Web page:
UN General Assembly: 5 Fast Facts You Need to Know

By Patrick Gruban, cropped and downsampled by Pine - originally posted to Flickr as UN General Assembly, CC BY-SA 2.0

President Donald Trump will make his first appearance at the United Nations General Assembly in New York on Tuesday.

Trump, who ran his presidential campaign on a platform of “America First,” will make his case to a global audience that the United States will remain engaged around the world.

During the 2016 campaign, Trump gave a speech to the American Israel Public Affairs Committee’s conference and mentioned what he called the “utter weakness and incompetence of the United Nations.”

“The United Nations is not a friend of democracy. It’s not a friend to freedom,” Trump said, according to ABC News. “It’s not a friend even to the United States of America, where, as you know, it has its home. And it surely is not a friend to Israel.”

On Monday, Trump spoke at the United Nations during a meeting about UN reform.

At the meeting, UN Secretary-General António Guterres of Portugal said he was recently asked what kept him up at night. His reply? “Bureaucracy.”

Here’s what you need to know about the UN General Assembly:

1. The UN General Assembly Is One of Six Main Bodies That Make Up the United Nations

Created in 1945, the General Assembly is “the main deliberative, policymaking and representative organ” of the United Nations. All 193 members of the UN participate in the General Assembly.

The General Assembly is the only part of the United Nations that gives all member states equal representation.

Decisions on important questions, such as those on peace and security, admission of new members and budgetary matters, require a two-thirds majority. Decisions on other questions are by simple majority.

The UN General Assembly President is Miroslav Lajčák

Miroslav Lajčák is the president of the 72nd Session of the UN General Assembly. A longtime diplomat from Slovakia, he also serves as the Minister of Foreign & European Affairs of Slovakia.

According to his government bio, he speaks English, Russian, German, French, Serbian/Croatian/Bosnian/Montenegrin and Bulgarian.

The presidency changes every session. The previous president of the UN General Assembly was Peter Thomson of Fiji.

3. UN General Assembly Sessions Begin Each Year in September

The 72nd session of the UN General Assembly began this week at the United Nations headquarters in New York City.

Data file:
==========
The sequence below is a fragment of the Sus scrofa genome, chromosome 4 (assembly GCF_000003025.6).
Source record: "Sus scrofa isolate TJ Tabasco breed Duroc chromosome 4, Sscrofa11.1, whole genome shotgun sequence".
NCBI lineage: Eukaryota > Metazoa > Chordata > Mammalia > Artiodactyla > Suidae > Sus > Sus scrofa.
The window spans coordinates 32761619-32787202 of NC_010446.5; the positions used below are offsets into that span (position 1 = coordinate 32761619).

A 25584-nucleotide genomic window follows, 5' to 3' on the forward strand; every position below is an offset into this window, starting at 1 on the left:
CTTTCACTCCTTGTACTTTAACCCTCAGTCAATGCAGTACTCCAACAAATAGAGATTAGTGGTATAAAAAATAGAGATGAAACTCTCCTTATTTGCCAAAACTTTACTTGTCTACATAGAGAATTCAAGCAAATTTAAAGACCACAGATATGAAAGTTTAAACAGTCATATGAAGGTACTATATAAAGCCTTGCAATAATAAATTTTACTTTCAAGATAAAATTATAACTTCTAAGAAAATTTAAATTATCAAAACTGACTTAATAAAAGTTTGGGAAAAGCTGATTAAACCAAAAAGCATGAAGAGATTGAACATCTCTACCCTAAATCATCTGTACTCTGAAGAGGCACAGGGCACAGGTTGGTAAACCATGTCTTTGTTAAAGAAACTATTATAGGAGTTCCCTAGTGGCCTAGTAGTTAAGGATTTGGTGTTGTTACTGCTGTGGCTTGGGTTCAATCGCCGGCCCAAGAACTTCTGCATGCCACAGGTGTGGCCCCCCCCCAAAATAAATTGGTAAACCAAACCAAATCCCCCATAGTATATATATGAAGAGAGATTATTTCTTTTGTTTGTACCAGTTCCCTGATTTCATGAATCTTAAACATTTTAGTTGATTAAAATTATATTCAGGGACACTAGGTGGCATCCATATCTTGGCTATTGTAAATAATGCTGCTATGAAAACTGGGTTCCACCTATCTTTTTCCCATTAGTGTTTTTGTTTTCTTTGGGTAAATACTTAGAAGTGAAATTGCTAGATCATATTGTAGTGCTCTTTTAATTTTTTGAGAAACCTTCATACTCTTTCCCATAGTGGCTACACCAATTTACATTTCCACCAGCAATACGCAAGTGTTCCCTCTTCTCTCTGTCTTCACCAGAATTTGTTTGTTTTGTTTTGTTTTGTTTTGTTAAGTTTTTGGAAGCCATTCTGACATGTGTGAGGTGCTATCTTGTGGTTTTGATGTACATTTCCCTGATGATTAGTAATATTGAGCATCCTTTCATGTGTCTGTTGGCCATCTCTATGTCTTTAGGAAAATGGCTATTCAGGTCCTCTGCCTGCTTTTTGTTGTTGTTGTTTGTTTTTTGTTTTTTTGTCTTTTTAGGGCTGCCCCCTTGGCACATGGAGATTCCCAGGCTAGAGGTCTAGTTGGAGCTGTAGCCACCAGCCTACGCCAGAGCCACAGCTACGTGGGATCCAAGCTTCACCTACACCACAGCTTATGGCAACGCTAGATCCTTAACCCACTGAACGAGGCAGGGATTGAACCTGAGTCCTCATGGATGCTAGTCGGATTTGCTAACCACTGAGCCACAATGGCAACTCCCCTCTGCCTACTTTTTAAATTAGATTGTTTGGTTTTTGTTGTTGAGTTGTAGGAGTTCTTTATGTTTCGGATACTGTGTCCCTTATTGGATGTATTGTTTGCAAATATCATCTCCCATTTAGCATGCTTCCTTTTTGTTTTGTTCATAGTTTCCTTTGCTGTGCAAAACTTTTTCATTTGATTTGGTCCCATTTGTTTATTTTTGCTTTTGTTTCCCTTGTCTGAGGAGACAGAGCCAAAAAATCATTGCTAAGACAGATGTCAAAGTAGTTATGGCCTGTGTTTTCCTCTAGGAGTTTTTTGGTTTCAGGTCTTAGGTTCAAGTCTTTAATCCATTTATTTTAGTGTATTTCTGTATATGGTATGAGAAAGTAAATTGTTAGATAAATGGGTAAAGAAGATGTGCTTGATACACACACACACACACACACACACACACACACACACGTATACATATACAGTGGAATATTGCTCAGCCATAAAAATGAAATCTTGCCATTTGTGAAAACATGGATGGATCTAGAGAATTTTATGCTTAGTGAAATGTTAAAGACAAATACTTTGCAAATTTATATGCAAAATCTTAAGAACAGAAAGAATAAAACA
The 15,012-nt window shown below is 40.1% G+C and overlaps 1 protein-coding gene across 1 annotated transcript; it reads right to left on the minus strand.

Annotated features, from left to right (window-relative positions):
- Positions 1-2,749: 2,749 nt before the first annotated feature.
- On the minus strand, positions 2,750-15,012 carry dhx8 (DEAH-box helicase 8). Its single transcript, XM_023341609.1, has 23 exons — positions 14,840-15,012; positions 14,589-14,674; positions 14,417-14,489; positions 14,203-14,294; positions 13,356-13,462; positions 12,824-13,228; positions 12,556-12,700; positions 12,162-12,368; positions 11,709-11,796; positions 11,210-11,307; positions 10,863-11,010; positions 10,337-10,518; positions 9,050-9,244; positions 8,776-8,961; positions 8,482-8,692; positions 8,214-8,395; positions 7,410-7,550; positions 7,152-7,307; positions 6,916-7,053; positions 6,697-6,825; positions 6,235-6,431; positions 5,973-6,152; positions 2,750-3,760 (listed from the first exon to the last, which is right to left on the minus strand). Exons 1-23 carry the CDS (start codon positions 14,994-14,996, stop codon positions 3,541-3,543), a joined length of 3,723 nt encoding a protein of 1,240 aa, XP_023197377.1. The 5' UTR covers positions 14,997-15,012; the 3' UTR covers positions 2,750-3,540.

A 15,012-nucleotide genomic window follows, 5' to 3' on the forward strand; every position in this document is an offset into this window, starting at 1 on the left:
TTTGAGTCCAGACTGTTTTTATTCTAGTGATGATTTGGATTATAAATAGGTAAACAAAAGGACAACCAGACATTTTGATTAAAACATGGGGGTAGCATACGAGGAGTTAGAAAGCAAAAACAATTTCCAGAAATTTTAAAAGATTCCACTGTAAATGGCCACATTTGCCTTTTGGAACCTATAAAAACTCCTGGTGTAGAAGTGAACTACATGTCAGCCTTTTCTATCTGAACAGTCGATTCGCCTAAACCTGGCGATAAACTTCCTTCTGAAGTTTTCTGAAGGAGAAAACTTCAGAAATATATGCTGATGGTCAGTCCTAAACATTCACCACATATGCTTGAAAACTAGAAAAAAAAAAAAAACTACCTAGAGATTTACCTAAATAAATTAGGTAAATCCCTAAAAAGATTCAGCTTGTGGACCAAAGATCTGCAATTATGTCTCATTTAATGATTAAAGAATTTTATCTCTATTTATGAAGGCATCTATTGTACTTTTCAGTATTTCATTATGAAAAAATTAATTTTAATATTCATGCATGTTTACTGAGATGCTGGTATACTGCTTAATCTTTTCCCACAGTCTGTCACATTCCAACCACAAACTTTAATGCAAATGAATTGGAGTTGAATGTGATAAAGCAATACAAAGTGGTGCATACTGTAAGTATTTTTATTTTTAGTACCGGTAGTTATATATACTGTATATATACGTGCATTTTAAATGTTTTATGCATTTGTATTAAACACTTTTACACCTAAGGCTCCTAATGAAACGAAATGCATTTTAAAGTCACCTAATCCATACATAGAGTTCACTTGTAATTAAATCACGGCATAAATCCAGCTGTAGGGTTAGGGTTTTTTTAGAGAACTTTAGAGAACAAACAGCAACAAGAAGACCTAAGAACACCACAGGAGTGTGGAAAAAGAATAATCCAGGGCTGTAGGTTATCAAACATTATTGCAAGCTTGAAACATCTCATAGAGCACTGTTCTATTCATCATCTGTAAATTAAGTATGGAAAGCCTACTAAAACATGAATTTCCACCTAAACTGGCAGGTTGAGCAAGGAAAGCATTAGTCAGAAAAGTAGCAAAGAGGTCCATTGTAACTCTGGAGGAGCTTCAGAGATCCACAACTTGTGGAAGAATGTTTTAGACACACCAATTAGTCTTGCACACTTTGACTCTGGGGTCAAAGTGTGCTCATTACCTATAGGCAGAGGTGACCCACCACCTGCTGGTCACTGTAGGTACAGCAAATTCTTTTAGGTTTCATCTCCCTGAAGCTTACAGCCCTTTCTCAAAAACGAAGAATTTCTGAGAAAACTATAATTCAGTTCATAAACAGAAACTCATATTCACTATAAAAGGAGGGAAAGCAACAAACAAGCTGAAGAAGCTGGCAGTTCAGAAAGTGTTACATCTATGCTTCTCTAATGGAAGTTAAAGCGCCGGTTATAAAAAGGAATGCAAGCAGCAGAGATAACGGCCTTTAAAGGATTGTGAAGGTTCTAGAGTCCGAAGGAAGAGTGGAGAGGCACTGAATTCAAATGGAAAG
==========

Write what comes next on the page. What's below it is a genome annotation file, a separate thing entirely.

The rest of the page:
There are six committees:

Disarmament & International Security

Economic & Financial

Social, Humanitarian & Cultural

Special Political & Decolonization

Administrative & Budgetary


The General Assembly adopts a working agenda each year. This year a new item has been added to the agenda: “The Responsibility to Protect and the prevention of genocide, war crimes, ethnic cleansing and crimes against humanity.”

4. There are 21 Vice Presidents on the UN General Assembly

The Assembly also elected the following 21 Vice-Presidents of its plenary: Afghanistan, Bolivia, Chile, Finland, Gabon, Ghana, Guatemala, Indonesia, Israel, Liberia, Madagascar, Morocco, Sri Lanka, United Arab Emirates, Vanuatu and Zimbabwe. Also serving as Vice-Presidents were the five permanent members of the Security Council — China, France, Russian Federation, United Kingdom and the United States.

5. The Delegation Occupying the First Seat in the General Assembly Hall Is Chosen Randomly

The size or influence of a nation doesn’t determine where its delegates will sit in the General Assembly Hall. Instead, it’s chosen by a random draw of names. This year, the Czech Republic was chosen for the first seat.

Acting in accordance with tradition, the Secretary-General then drew lots to determine which delegation would occupy the first seat in the General Assembly Hall during the seventy-second session. The Czech Republic’s delegation was picked for the first seat, to be followed in English alphabetical order by all the other countries, including in the Main Committees.